By: Meghan Collins Sullivan, Mary Louise Kelly
As winter looms, Syrians who have fled their homes have much to worry about.
October brought the defeat of ISIS in Raqqa, and the military campaign to retake that city displaced many thousands of people from their homes. Many have fled to camps in other parts of Syria, camps that were already overflowing after years of civil war and fighting in other cities.
And winter is the cruelest season for the refugees. “Last year as people fled Aleppo, it was heartbreaking to see families suffering in appalling conditions in the snow,” says Wynn Flaten, director of World Vision’s Syria response.
NPR asked Flaten and Wouter Schaap, CARE‘s country director for Syria, separately about the situation on the ground. These are two of the humanitarian groups working to help the civilians.
Here are excerpts from their interviews.
Give me a sense of the numbers. How many internally displaced people are there in Syria today?
Wouter Schaap: At the moment, we have almost 6.5 million people who are displaced internally within Syria and over 5 million that have fled the country into neighboring countries and beyond. So it’s a very large proportion of the population, and many people have been displaced multiple times. So they move from one location to another, hoping to find safety, and then are moved on again. This constant uprooting has a devastating physical and emotional toll
What worries you most about the situation in Syria?
Schaap: I think the sheer scale of it — and the complexity of it. It’s a war that has become a global war with major powers getting very heavily involved over the last couple of years. And with that level of complexity — regional players, global players all getting involved — it becomes a very difficult conflict to resolve. And people’s coping capacity sort of, seven years into this crisis, is being eroded.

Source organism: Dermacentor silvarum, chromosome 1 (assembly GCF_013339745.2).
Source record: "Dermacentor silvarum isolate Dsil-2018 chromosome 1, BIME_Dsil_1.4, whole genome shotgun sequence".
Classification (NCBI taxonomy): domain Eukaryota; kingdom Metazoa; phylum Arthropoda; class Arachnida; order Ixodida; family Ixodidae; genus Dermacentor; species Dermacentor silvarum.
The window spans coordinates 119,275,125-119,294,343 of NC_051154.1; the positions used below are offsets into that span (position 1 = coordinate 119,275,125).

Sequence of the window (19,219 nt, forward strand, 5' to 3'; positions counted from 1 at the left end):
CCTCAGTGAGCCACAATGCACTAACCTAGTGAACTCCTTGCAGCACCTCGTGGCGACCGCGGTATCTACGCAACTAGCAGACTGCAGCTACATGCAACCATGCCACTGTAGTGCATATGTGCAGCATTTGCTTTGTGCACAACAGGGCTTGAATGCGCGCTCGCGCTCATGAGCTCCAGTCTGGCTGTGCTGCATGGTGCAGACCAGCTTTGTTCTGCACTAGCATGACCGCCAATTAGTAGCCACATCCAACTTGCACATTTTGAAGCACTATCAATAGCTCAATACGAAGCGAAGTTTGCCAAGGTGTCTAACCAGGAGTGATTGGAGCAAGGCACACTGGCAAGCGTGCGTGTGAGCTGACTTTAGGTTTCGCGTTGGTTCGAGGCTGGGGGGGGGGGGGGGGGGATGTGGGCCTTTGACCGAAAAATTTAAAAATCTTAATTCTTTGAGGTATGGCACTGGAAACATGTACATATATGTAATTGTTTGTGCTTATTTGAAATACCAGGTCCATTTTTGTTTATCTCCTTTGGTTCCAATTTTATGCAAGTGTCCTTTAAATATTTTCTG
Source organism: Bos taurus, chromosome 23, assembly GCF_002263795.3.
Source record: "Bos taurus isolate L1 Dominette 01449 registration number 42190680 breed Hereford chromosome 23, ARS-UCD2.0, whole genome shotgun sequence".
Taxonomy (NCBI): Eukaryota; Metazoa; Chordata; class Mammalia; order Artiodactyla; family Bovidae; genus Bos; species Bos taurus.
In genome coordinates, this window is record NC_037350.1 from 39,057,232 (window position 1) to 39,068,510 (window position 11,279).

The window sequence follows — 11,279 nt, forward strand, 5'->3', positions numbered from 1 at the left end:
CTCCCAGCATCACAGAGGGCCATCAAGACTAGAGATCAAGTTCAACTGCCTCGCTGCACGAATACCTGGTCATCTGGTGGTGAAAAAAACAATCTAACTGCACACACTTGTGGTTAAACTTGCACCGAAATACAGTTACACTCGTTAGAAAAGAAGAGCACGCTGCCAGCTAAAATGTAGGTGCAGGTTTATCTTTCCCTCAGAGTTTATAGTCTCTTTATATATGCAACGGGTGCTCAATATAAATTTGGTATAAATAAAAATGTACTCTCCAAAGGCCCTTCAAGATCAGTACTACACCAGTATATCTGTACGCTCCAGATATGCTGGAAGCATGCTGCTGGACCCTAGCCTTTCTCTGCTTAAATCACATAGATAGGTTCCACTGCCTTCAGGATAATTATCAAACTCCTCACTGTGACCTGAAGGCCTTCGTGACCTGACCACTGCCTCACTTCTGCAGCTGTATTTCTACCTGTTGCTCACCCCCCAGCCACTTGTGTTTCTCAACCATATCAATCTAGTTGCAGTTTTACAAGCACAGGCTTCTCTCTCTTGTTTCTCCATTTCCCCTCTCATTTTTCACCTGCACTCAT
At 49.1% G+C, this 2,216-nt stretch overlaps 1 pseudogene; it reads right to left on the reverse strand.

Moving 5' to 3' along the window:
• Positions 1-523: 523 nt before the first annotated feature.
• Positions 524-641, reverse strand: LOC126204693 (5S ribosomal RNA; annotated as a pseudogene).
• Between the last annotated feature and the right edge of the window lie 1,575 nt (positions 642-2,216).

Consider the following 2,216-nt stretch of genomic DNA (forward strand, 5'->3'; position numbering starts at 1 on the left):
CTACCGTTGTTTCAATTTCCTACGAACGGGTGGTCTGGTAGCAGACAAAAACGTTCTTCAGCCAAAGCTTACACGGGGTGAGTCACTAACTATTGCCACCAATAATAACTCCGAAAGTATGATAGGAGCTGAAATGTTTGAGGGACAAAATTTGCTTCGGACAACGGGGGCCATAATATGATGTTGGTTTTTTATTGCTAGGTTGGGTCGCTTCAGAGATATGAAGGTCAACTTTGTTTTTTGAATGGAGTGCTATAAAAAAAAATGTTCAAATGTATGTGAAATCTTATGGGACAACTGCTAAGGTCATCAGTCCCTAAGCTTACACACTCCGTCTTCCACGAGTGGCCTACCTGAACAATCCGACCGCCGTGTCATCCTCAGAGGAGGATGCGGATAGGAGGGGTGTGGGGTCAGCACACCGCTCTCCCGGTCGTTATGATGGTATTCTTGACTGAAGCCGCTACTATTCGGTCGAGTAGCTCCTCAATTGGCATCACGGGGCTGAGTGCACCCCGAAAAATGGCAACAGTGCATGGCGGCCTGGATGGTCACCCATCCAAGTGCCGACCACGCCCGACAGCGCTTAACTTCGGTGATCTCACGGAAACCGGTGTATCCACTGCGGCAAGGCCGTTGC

And what also worries us as an organization is that this may spread regionally. We’re seeing more instability in Iraq in this recent period. And we all hope that this conflict can be resolved through talks peacefully, but unfortunately at the moment the signs on the ground are not positive.
What concerns you most heading into winter?
Wynn Flaten: With temperatures dropping, we can expect to see an increase in respiratory diseases, especially among children and older people. We’ll be helping to supply fuel and heaters. Rain is also likely to damage personal belongings for many people when areas become flooded, meaning they’ll need new mattresses and blankets to stay warm. Many people are living in dire conditions in the countryside, which is a particular worry as winter approaches. Last year, as people fled Aleppo, it was heartbreaking to see families suffering in appalling conditions in the snow. Many people have to leave all their belongings behind and arrive in a new place with nothing but the clothes on their backs. There’s no denying the conditions become terrible each year as temperatures plummet.
I’ve heard that the crisis is especially hard for women and children. Why?
Flaten: It’s always children who bear the brunt of conflict. They’ve had absolutely nothing to do with the war but are the most vulnerable and suffer the most. It’s not just the immediate impact; children have lost years of education, which will have an effect on their futures, and for the future of Syria as a whole. For women, who may be single mothers if their husbands have died, it can be a difficult environment.
Can you talk a bit more about the mental toll this conflict is taking?
Flaten: Children have faced seemingly endless misery. Violence, heartache and uncertainty are all that many have ever known. Of course, years of being exposed to this environment can affect mental health.
How is support at this moment? It is diminishing due to the length of the conflict?
Flaten: The level of concern and interest from the public still seems remarkable to us here in the region, so many years into the conflict, and this is encouraging. But each year of the war is more violent than the last, and funding is reducing.
Is there a particular family you’ve met whose story stays with you?
Schaap: There’s a family I met in Jordan that had fled from Syria …. The father wouldn’t leave the house anymore because he just struggled with all the memories of what he’d seen and loss of family members inside Syria. Another example is a story of a lady with three young children inside southern Syria at the moment. And she saw several of her [family] members being executed by one of the warring parties.
So these are sort of normal stories in the Syria context.